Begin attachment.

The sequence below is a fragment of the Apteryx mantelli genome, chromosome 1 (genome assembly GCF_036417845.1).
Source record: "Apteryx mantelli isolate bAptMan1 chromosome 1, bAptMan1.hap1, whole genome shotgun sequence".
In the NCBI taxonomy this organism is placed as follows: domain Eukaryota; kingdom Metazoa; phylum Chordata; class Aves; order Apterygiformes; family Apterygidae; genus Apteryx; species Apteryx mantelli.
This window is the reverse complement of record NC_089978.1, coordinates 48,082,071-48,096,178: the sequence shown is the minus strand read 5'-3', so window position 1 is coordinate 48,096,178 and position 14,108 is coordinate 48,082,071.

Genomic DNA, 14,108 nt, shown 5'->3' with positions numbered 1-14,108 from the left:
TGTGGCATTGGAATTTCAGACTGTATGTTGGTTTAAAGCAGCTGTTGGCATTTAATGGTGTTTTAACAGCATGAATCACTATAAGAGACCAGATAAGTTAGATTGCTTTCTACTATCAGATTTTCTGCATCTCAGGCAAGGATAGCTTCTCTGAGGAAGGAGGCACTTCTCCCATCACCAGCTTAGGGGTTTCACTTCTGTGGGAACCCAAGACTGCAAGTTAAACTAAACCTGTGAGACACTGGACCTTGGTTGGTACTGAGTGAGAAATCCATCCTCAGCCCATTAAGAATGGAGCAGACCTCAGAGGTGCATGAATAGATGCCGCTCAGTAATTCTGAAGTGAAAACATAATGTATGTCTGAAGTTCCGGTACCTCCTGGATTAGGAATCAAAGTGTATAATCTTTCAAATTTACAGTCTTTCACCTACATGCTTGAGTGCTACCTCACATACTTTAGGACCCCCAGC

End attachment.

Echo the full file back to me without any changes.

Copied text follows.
The sequence below is a fragment of the Apteryx mantelli genome, chromosome 1 (genome assembly GCF_036417845.1).
Source record: "Apteryx mantelli isolate bAptMan1 chromosome 1, bAptMan1.hap1, whole genome shotgun sequence".
In the NCBI taxonomy this organism is placed as follows: domain Eukaryota; kingdom Metazoa; phylum Chordata; class Aves; order Apterygiformes; family Apterygidae; genus Apteryx; species Apteryx mantelli.
This window is the reverse complement of record NC_089978.1, coordinates 48,082,071-48,096,178: the sequence shown is the minus strand read 5'-3', so window position 1 is coordinate 48,096,178 and position 14,108 is coordinate 48,082,071.

Genomic DNA, 14,108 nt, shown 5'->3' with positions numbered 1-14,108 from the left:
TGTGGCATTGGAATTTCAGACTGTATGTTGGTTTAAAGCAGCTGTTGGCATTTAATGGTGTTTTAACAGCATGAATCACTATAAGAGACCAGATAAGTTAGATTGCTTTCTACTATCAGATTTTCTGCATCTCAGGCAAGGATAGCTTCTCTGAGGAAGGAGGCACTTCTCCCATCACCAGCTTAGGGGTTTCACTTCTGTGGGAACCCAAGACTGCAAGTTAAACTAAACCTGTGAGACACTGGACCTTGGTTGGTACTGAGTGAGAAATCCATCCTCAGCCCATTAAGAATGGAGCAGACCTCAGAGGTGCATGAATAGATGCCGCTCAGTAATTCTGAAGTGAAAACATAATGTATGTCTGAAGTTCCGGTACCTCCTGGATTAGGAATCAAAGTGTATAATCTTTCAAATTTACAGTCTTTCACCTACATGCTTGAGTGCTACCTCACATACTTTAGGACCCCCAGC